- However, if you want to remove its smell, we recommend using a conditioner.
Like most other treatments, this can damage your hair if used too often. It is best if you only to use it periodically.
5. Use a Tomato-Based Product
You can also use tomato-based products to remove that pool water green tint from your hair. Anything from tomato paste to ketchup or tomato juice can help.
Use it Like This:
- Simply apply a thin layer of the tomato product of your choice to your damp hair.
- Then, let sit it for 10 to 15 minutes.
- Rinse the product out of your hair.
- After that, shampoo and condition as normal.
- A helpful tip would be to distribute the product with a wide-tooth comb.
The red color (and components) of these products helps neutralize the green tint of your hair.
6. Make a Citrus Rinse
Citrus fruits are also useful because of their acidic nature. To make a citrus rinse, simply:
- Juice one lemon and mix that with a splash of club soda.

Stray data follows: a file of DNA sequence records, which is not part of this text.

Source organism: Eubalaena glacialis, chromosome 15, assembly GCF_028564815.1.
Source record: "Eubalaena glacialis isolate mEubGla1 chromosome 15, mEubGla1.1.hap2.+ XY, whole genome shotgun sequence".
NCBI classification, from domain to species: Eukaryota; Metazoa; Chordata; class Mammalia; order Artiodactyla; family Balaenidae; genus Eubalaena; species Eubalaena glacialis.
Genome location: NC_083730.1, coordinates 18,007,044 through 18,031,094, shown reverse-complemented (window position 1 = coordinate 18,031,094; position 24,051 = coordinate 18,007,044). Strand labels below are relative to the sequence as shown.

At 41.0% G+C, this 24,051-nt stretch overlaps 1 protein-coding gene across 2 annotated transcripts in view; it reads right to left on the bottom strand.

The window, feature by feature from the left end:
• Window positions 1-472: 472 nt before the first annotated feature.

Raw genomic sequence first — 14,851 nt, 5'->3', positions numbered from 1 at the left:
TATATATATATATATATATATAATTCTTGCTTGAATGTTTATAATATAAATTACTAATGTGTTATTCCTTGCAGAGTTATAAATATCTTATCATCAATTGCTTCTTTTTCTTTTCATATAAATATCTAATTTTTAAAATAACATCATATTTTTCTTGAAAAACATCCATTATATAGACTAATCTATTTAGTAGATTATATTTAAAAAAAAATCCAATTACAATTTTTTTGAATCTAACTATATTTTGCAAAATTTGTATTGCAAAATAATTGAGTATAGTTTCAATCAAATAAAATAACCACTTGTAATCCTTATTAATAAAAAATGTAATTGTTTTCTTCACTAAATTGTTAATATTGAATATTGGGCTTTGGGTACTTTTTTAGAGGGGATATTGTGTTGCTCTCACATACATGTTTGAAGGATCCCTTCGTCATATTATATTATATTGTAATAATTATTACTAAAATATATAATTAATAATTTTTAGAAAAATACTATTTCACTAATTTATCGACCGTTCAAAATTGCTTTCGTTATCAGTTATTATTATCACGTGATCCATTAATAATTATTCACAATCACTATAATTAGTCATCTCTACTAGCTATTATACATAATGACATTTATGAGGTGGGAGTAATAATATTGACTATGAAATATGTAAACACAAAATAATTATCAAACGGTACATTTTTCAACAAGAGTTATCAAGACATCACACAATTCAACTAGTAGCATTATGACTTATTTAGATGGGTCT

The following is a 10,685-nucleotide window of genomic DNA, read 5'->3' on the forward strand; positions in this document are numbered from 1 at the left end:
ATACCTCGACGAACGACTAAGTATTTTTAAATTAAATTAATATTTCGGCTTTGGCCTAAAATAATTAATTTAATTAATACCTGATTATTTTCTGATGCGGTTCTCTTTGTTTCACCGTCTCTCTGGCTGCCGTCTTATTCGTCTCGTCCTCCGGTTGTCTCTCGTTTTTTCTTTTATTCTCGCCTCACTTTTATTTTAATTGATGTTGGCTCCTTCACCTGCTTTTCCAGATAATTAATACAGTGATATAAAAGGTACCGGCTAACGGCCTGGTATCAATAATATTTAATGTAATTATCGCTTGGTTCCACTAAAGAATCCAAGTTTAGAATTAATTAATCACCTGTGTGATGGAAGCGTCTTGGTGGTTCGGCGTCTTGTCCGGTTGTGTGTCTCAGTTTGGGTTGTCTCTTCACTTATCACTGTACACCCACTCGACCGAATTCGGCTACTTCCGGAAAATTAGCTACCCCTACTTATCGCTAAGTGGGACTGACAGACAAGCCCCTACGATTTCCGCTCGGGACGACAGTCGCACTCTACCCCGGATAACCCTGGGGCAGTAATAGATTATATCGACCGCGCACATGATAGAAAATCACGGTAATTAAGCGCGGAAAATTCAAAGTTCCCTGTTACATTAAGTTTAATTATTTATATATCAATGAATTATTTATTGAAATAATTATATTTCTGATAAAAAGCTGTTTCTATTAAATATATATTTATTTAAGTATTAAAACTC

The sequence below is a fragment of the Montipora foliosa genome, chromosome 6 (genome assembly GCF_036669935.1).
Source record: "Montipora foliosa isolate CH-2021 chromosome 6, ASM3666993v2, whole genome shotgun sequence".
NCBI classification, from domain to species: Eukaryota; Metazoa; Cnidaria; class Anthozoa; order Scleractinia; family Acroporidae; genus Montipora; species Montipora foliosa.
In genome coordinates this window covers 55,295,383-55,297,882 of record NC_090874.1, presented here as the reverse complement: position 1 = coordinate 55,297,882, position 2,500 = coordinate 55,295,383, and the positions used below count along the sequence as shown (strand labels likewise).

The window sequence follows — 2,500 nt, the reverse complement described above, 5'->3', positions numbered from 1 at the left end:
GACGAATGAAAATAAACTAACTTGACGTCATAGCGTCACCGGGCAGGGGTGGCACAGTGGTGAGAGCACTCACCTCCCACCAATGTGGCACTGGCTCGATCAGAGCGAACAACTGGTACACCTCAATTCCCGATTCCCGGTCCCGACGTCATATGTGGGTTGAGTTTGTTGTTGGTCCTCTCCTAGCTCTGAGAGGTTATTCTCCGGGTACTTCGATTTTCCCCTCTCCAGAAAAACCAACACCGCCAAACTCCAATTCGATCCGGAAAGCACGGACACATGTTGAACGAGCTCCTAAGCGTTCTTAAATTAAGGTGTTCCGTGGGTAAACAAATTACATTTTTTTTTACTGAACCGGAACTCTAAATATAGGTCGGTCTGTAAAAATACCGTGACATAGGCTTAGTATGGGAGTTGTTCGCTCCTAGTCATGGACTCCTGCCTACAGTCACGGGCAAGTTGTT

- This should then be poured over damp hair and combed through with a wide-toothed comb.
- The comb will help you distribute the rinse more evenly.
- Let this concoction sit on your hair for 3 to 5 minutes before rinsing it off in the shower.
- After the rinse, shampoo and condition as normal.
Have you ever splashed lemon juice on a paper cut on your finger? If yes, then you will appreciate this extra tip.
Also, never use this method if you have a dry, cracked, irritated, or flaky scalp. The stinging sensation will make you want to stick with the green hair, even if it’s from chlorine.
7. Create a Vinegar, Tomato And Lemon Combo
Why use one treatment when you can mix and use together three?
Do the Following:
- Combine ½ cup of white vinegar, tomato juice, and lemon.
- Pour this over your hair and evenly distribute it with a wide-toothed comb.
- After 10 minutes, rinse it out of your hair in a shower.
This acidic rinse works to naturally remove the copper oxides from your hair.
Wrapping It Up
As you can see, you can prevent green hair from chlorine if you plan accordingly and take the proper precautions.
Also, if you do get green hair, you can reverse it from your hair in various ways, from the more chemical to the home-brewed ways.
You don’t have to stick to green hair, not pool water-tinted one, at least. Green dyed hair is lovely, on the other hand!
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Have you got any green hair removal or reversal tips of your own? Share them with us in the comments!